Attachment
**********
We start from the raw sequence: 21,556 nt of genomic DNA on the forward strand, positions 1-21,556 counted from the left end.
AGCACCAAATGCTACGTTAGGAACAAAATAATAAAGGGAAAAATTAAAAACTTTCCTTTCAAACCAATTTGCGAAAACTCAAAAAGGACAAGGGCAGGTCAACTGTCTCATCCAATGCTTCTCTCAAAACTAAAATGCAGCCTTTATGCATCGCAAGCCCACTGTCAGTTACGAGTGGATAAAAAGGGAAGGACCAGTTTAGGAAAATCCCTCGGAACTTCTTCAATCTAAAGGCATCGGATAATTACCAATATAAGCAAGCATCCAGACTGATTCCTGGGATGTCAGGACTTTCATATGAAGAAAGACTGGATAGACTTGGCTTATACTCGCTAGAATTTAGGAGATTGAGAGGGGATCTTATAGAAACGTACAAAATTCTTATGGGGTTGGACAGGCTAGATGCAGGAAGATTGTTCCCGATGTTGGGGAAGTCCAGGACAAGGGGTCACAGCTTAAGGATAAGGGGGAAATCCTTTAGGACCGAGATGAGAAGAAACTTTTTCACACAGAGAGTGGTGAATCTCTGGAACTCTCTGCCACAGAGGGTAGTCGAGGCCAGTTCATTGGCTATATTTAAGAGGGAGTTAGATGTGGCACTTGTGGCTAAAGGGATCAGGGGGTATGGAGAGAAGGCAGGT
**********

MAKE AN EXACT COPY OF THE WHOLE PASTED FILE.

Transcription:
We start from the raw sequence: 21,556 nt of genomic DNA on the forward strand, positions 1-21,556 counted from the left end.
AGCACCAAATGCTACGTTAGGAACAAAATAATAAAGGGAAAAATTAAAAACTTTCCTTTCAAACCAATTTGCGAAAACTCAAAAAGGACAAGGGCAGGTCAACTGTCTCATCCAATGCTTCTCTCAAAACTAAAATGCAGCCTTTATGCATCGCAAGCCCACTGTCAGTTACGAGTGGATAAAAAGGGAAGGACCAGTTTAGGAAAATCCCTCGGAACTTCTTCAATCTAAAGGCATCGGATAATTACCAATATAAGCAAGCATCCAGACTGATTCCTGGGATGTCAGGACTTTCATATGAAGAAAGACTGGATAGACTTGGCTTATACTCGCTAGAATTTAGGAGATTGAGAGGGGATCTTATAGAAACGTACAAAATTCTTATGGGGTTGGACAGGCTAGATGCAGGAAGATTGTTCCCGATGTTGGGGAAGTCCAGGACAAGGGGTCACAGCTTAAGGATAAGGGGGAAATCCTTTAGGACCGAGATGAGAAGAAACTTTTTCACACAGAGAGTGGTGAATCTCTGGAACTCTCTGCCACAGAGGGTAGTCGAGGCCAGTTCATTGGCTATATTTAAGAGGGAGTTAGATGTGGCACTTGTGGCTAAAGGGATCAGGGGGTATGGAGAGAAGGCAGGT